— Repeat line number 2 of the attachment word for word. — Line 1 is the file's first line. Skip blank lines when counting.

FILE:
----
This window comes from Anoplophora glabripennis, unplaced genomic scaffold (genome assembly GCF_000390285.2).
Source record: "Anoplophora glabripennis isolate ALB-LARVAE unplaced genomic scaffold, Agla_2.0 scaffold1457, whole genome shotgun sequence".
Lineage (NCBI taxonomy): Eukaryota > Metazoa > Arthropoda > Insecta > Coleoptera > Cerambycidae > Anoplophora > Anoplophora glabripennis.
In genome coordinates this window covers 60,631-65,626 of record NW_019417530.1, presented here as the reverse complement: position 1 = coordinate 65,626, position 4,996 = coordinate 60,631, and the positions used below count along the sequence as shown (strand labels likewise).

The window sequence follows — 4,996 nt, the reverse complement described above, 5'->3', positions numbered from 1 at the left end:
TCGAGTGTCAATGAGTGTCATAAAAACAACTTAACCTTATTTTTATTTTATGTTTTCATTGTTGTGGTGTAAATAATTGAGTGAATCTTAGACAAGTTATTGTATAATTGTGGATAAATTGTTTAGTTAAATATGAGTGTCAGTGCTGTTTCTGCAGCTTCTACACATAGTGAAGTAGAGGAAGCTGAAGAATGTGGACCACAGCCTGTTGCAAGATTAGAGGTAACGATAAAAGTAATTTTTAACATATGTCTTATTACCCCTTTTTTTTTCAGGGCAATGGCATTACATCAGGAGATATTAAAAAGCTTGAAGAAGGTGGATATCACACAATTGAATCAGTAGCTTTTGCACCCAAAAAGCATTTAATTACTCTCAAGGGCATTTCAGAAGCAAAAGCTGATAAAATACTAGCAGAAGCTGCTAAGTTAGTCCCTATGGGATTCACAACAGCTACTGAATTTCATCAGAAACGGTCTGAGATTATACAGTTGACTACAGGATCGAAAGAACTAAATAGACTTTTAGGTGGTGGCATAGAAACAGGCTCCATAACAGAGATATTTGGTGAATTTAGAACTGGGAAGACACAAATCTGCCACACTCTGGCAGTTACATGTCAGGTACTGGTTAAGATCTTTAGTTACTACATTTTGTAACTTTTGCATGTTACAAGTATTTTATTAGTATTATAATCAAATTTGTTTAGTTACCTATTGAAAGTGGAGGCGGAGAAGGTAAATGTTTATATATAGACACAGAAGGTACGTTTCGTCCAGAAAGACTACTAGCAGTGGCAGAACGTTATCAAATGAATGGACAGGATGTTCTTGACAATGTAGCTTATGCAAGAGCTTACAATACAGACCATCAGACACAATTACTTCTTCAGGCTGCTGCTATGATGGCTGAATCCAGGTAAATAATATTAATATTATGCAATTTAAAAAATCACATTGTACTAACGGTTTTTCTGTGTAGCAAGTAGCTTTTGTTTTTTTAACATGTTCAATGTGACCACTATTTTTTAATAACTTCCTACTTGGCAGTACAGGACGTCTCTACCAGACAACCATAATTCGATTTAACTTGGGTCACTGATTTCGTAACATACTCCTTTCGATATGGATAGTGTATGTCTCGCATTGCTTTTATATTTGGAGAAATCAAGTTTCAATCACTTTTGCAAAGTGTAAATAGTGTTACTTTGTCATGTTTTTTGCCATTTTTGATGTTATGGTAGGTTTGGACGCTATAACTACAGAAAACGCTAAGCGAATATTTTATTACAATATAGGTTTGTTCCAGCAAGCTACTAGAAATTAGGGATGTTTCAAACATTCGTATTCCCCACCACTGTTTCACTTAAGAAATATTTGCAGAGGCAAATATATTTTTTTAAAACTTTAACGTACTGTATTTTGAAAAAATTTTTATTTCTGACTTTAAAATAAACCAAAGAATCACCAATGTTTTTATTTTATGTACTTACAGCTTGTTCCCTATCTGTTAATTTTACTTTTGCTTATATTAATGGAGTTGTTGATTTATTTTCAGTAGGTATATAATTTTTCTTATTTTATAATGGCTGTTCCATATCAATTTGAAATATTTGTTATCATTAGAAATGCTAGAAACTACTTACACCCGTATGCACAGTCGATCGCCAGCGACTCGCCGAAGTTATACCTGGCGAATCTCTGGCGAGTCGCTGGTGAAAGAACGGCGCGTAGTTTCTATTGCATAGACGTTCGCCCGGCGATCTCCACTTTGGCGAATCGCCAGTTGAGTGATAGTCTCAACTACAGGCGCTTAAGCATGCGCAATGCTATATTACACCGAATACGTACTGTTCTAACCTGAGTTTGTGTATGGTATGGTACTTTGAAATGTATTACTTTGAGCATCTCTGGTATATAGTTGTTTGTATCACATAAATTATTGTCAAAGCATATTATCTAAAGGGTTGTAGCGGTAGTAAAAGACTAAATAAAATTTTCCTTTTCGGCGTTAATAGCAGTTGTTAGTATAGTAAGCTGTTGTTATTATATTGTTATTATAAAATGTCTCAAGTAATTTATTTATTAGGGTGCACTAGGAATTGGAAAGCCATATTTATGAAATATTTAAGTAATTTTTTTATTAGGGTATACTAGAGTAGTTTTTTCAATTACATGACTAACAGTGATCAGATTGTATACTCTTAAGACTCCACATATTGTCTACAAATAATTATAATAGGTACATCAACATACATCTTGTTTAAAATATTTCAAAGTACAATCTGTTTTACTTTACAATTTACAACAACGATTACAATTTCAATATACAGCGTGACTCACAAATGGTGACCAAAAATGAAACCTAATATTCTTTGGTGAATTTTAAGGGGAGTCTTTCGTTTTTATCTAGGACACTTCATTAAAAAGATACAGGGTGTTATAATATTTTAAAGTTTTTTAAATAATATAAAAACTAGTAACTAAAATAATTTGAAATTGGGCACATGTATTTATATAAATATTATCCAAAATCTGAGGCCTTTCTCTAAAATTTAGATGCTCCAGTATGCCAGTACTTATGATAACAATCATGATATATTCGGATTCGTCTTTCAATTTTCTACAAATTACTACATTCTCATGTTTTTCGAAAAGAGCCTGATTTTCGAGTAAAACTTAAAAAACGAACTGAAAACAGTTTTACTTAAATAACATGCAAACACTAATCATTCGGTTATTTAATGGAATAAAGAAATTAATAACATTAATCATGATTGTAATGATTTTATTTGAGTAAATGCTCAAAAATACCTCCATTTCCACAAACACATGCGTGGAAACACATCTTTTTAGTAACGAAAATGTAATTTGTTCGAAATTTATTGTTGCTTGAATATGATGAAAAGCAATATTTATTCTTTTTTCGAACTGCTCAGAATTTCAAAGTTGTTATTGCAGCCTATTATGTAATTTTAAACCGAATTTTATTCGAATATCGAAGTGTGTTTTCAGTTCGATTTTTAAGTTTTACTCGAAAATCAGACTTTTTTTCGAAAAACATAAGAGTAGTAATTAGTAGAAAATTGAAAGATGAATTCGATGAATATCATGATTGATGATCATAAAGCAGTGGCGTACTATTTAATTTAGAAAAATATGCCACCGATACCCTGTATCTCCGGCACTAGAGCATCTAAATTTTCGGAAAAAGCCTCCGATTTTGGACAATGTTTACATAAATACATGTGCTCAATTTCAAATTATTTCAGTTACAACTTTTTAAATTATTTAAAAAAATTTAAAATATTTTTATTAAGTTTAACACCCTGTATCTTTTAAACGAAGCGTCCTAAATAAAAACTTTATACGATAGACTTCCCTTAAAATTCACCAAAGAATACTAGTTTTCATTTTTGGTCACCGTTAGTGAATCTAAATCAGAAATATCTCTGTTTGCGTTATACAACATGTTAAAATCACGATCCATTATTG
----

Source record: "Anoplophora glabripennis isolate ALB-LARVAE unplaced genomic scaffold, Agla_2.0 scaffold1457, whole genome shotgun sequence".